Let’s say there are two native Spanish speakers, both of whom don’t come directly from Spain, but have Latino backgrounds, one comes from a South American country and the other from a Carribean-based country. While discussing language, the first comments that their Spanish is “better” than the other. After the second suggests the lack of real difference between the written form of proper Spanish in both countries, the first gets infuriated and storms off. Neither are each other’s parents nor teachers. What would you say?
That’s what I had to ponder as I sat there watching this unfold. My first instinct was, essentially, “Who the fuck are you?” However, seeing as how that’s completely inappropriate for the setting, I simply said “Whatever.” It felt like those Bud Light commercials where I had to choose between too heavy and too light.
Naturally, I mulled it over some more, talked with some online friends, and came to the conclusion that what I witnessed was nothing short of prejudice and possibly even bigotry. Many of us who speak Spanish as natives often differentiate between what we term as proper Spanish and slang, but the bigger distinction throughout the Western hemisphere seems to be between the countries and classes within Latin America. There’s a large perception that those from South America have a “better” Spanish than Central [and particularly Carribean] America.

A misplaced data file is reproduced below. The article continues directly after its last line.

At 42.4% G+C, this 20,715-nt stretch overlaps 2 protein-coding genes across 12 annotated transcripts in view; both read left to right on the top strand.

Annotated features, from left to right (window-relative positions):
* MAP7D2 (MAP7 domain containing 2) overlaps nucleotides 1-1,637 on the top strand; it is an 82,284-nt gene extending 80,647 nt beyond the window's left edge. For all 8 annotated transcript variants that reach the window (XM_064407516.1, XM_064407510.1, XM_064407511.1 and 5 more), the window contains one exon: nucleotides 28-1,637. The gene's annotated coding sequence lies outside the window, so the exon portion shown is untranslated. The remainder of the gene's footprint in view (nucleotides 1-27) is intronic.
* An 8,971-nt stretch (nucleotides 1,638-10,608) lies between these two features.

Unfortunately, in the past, even I’ve fallen into that trap. The intonations of many of those who come from Argentina versus the grit and syncopation of those who come from my native Dominican Republic made me fall into that mentality early and often. Plus, early in my life, my primary connection to South-American based Latinos came in the form of novelas and noticias with predominantly white Central and South Americans. None of them spoke the way I heard my mom and other family members speak, so there was already the complexes laid out for me in plain view.
What becomes more interesting is telling those who hold this belief that their Spanish … sounds less like the Spanish that the Spanish themselves speak.
We reinforce this vision by continuously perpetuating this farce in this many venues. Frankly, the only Spanish I’ve never understood is the Spanish coming from someone who couldn’t speak any language, so if the idea of language is to effectively communicate, then aren’t many of these dialects valid? Furthermore, is there a difference between calling one’s Spanish castellano and calling it proper? I’ve met academics of all varieties who speak Spanish, and their proper Spanish sounds “well-spoken.”
And that leads me to believe that those who perpetuate the nonsense also perpetuate differences in class and schooling (different from education). Even if you don’t speak Spanish, this is akin to the giant pink elephant in the room when it comes to discussing English, except that in this country, speaking Spanish natively can actually work against you.
Am I wrong? What do I say here?
Mr. Vilson, who doesn’t think the Swiper should be swiping …